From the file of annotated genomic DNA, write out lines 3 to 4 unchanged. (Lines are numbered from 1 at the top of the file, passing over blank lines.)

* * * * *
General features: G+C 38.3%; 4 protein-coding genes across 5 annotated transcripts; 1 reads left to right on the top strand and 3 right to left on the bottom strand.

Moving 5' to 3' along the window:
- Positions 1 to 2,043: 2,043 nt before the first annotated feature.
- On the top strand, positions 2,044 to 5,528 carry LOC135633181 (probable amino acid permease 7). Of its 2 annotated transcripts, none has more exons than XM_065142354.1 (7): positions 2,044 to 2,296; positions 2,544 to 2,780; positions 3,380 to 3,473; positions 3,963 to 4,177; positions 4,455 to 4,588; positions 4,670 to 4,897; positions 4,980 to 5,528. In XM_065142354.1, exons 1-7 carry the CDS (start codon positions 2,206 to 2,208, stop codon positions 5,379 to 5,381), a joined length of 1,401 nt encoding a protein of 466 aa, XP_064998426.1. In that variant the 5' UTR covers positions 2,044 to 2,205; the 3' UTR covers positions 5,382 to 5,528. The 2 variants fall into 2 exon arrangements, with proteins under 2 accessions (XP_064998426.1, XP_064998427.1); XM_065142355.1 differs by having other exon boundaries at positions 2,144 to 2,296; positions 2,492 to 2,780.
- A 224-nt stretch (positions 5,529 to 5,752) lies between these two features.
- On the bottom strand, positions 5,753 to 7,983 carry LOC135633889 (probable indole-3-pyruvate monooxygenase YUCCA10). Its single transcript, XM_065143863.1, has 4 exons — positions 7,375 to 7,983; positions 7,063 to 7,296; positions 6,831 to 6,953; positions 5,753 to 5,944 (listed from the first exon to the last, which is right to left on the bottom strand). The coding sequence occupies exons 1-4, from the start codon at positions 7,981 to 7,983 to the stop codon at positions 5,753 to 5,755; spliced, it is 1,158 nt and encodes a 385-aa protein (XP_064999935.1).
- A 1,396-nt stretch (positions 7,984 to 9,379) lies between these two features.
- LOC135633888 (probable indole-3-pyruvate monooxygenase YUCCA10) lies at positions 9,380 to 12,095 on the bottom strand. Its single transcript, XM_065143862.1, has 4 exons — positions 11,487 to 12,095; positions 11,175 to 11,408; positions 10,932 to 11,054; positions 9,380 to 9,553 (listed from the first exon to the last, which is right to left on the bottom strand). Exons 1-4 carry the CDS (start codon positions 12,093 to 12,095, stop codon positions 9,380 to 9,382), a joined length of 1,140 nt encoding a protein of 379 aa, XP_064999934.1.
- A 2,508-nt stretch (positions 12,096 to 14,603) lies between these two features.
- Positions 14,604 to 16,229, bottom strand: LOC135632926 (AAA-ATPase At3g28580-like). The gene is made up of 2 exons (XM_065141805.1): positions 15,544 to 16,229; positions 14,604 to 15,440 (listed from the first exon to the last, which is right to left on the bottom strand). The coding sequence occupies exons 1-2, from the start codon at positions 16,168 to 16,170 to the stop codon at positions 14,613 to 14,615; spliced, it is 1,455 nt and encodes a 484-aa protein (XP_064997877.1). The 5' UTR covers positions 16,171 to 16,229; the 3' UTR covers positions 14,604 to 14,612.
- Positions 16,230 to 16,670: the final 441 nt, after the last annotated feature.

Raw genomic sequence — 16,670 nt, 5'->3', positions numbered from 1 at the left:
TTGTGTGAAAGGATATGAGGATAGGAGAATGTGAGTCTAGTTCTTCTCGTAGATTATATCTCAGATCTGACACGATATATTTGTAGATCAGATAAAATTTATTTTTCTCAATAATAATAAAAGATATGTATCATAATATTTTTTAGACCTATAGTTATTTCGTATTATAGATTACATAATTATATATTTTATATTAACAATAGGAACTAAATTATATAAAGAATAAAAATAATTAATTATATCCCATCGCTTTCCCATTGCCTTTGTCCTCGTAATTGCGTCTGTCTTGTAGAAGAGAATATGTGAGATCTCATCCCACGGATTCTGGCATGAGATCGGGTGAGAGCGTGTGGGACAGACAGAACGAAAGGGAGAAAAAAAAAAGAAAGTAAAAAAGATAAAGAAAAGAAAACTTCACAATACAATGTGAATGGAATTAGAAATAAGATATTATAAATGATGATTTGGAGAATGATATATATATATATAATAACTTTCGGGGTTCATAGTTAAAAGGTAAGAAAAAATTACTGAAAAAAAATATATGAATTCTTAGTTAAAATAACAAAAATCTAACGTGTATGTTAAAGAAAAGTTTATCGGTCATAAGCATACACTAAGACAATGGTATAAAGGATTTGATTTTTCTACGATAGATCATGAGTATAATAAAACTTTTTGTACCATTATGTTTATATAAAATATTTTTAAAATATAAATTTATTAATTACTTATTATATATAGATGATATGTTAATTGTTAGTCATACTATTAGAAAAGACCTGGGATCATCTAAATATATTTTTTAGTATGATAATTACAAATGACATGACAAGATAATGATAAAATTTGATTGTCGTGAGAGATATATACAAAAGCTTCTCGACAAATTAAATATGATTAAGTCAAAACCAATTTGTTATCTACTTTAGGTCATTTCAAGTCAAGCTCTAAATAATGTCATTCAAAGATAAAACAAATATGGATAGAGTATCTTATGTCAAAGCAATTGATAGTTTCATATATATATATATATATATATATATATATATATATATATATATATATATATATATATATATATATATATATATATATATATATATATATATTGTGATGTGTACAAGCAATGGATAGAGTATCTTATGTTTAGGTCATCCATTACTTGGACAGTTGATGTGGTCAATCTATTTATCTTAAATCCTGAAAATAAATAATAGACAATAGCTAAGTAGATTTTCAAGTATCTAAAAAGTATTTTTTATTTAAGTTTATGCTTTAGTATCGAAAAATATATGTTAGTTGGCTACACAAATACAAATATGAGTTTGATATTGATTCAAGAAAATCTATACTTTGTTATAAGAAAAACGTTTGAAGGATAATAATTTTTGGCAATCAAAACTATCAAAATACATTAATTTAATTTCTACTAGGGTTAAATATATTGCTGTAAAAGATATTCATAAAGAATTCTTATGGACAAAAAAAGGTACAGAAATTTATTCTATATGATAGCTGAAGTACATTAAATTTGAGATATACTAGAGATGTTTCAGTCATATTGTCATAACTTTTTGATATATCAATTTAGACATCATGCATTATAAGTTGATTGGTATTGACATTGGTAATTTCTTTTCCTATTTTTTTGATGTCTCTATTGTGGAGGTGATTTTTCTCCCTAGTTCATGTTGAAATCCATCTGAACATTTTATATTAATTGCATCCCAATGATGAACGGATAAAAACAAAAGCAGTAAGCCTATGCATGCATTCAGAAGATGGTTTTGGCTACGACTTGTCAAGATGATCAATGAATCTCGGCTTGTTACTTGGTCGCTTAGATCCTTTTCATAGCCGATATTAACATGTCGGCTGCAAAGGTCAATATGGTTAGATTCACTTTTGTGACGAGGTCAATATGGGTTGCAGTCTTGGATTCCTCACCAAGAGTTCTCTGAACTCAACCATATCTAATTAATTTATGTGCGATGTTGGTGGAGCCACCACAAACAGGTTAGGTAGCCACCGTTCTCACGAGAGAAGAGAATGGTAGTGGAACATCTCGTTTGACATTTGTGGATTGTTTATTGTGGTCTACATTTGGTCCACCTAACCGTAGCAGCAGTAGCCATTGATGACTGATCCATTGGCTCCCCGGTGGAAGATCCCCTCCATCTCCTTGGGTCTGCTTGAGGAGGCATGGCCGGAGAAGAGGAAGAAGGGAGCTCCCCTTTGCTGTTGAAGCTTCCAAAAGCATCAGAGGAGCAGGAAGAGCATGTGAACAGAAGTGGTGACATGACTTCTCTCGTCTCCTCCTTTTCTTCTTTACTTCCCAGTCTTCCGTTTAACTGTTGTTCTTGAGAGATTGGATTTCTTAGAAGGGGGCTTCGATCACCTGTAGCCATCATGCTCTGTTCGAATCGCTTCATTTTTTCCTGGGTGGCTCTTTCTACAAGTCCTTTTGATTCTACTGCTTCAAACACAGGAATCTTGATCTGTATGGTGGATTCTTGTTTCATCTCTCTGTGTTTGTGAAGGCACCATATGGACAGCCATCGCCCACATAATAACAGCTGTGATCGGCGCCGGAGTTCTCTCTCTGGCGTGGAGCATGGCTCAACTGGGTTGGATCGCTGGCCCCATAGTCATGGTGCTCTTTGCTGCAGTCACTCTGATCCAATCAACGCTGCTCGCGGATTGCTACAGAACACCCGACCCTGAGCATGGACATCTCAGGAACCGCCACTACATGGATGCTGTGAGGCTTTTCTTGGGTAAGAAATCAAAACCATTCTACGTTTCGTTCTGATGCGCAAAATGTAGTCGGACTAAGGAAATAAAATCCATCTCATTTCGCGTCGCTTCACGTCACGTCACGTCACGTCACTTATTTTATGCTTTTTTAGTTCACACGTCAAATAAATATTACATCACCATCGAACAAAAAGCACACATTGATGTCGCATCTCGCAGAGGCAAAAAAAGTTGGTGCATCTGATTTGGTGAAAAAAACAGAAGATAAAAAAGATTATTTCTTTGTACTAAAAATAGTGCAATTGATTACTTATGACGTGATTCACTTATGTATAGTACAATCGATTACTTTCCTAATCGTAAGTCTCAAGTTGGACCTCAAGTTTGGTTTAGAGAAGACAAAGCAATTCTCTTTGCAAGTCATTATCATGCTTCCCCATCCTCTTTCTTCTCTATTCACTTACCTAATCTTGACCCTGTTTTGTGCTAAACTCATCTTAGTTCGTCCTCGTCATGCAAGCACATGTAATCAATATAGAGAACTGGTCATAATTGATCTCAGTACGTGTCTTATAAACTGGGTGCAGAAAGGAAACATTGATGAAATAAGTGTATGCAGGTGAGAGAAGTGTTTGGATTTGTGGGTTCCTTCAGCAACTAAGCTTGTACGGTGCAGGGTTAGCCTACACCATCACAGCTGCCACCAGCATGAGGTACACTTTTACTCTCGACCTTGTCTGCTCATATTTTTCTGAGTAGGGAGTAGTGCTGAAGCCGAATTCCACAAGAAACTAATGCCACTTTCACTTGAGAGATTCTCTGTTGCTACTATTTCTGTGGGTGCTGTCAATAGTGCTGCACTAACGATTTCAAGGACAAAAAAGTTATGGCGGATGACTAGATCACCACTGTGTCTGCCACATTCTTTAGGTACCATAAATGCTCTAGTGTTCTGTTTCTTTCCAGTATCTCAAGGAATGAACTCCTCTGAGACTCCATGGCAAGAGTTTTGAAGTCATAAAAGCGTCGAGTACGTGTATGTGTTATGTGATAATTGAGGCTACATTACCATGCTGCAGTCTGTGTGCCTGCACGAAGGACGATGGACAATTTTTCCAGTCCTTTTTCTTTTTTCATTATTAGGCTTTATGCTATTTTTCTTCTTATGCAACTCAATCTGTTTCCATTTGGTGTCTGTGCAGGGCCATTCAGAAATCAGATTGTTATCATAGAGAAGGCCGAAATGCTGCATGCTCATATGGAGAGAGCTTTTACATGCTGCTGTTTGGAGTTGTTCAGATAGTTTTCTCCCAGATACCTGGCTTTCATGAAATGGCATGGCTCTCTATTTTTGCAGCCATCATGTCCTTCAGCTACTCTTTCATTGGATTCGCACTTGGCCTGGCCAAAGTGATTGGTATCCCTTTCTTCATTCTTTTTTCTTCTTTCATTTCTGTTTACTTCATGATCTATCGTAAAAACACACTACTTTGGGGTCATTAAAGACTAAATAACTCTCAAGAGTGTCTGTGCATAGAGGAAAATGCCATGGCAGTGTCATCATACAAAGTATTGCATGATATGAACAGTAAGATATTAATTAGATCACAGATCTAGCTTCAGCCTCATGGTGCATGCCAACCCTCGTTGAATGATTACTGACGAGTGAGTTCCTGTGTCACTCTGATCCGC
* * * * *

- Positions 1 to 2,043: 2,043 nt before the first annotated feature.
- On the top strand, positions 2,044 to 5,528 carry LOC135633181 (probable amino acid permease 7). Of its 2 annotated transcripts, none has more exons than XM_065142354.1 (7): positions 2,044 to 2,296; positions 2,544 to 2,780; positions 3,380 to 3,473; positions 3,963 to 4,177; positions 4,455 to 4,588; positions 4,670 to 4,897; positions 4,980 to 5,528. In XM_065142354.1, exons 1-7 carry the CDS (start codon positions 2,206 to 2,208, stop codon positions 5,379 to 5,381), a joined length of 1,401 nt encoding a protein of 466 aa, XP_064998426.1. In that variant the 5' UTR covers positions 2,044 to 2,205; the 3' UTR covers positions 5,382 to 5,528. The 2 variants fall into 2 exon arrangements, with proteins under 2 accessions (XP_064998426.1, XP_064998427.1); XM_065142355.1 differs by having other exon boundaries at positions 2,144 to 2,296; positions 2,492 to 2,780.